The drive down to the Inland Sea is best taken at first light. There’s an incredible beauty to be found in the wastes of sand and salt flat that, no matter how you twist them, words and photos can never quite frame. And after the dog days and nights of the Arabian summer, despite the dusty orange sunrise, there’s a coolness in the air that hints at the coming winter.

Autumn is my favourite time of year here. Between the suffocating depthless heat of midsummer and the madness of testosterone driven dune buggies and suped-up land cruisers that invade these wastes during the cool of winter. At this time of year there’s haze in the air in pre dawn light. A strange mix of fog and dust that seems to dull even the splashes of your initial foot falls across the shallows. It also seems to slow the air, giving the water the appearance of oil coated denseness only broken by the mess of baitfish being pushed to the surface by hyperactive queenfish. Or the tarponesque head and tails roll of a milkfish…

The Inland Sea is, geologically speaking, a bizarre place. A huge tidal body of water that is connected to the Arabian Gulf via a sand bottomed channel almost 15km long. It’s surrounded completely sand, in many places the shifting dunes drift right to the edge of the water. What earthly upheavals caused this place to exist? Who knows? But it begs a question when you stand on its shores… It is a very strange place…

But the fishing is good too; we initially came down here with spinning and took advantage of the unruly queenfish with topwater hard baits and small spoons. It was an amazing spot to escape the madness of the city. But then my reasons for the journey south changed.

We always knew there were milkfish here. And big ones; like oceanic sized ones! Then that one day we found them wall-to-wall. They were so thick you could bounce a bucktail off their backs without it getting wet. Never have I regretted not having a fly rod with me as I did that day. And that vision of endless fins and tails is forever seared into my skull.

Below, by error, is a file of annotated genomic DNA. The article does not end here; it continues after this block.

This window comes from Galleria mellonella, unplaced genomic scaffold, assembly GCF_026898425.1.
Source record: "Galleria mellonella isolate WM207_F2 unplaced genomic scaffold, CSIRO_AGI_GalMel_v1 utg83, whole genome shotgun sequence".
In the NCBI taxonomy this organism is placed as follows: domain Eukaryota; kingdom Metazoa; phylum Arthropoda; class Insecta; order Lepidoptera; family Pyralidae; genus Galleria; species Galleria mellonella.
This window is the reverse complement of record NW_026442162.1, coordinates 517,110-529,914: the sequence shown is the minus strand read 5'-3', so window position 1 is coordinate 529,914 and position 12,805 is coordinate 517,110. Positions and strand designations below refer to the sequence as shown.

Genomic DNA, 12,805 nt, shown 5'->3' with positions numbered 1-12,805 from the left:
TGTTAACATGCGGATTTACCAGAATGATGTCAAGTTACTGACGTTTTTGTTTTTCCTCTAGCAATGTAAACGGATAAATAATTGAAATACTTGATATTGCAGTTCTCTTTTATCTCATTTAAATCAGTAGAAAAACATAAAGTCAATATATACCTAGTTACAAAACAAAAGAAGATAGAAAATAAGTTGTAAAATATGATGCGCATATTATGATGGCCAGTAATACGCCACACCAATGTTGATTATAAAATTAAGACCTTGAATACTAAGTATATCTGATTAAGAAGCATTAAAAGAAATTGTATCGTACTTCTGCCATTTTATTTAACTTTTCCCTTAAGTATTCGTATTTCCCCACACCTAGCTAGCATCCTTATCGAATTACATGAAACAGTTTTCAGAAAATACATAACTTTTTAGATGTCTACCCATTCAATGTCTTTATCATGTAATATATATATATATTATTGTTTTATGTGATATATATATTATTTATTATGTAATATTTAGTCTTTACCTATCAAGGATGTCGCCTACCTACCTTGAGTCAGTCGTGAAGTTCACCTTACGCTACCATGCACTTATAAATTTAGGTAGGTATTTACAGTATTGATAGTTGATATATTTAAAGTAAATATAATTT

Since then I’ve been walking out to the flats in hope of a repeat of that day. It will happen. An escape from the city has become a pilgrimage of hope…

But this strange body of water secrets away many other denizens. And after a morning that has almost become routine; with the milks only showing themselves for a moment as they pretend to be trout, rising in the deeper off the dropoffs.

So, after lots of time waiting, watching and walking. I tend put on a little DNA baitfish or popper and head to take my frustrations out on the every willing whipping horses, the queenfish.

Majority of the fish run around 40cm. Amazing fun on a 7 weight and endless fun on popper. They’re like easy to please Leervis that have a gymnastic problem. There are spanish mac, barracuda and grouper hanging around with the odd Golden Trev too. I’ve also seen photos of my old nemesis, Africanus, having been catch on bait.

But in between the hit and run squads of juvenile queenfish, you get the bigger girls. Lonely, angry and very happy to bend your rod. These fish cannot be faulted for putting up a scrap. They run fast, get aerial and fight clean!

Then, when the sun gets too high, it’s back to car for a beer, a swim and the long drive home…

Or we stay and braai…



Photos: Gregg Davis, Freddy Styles, Danielle Nortje, Google and me.

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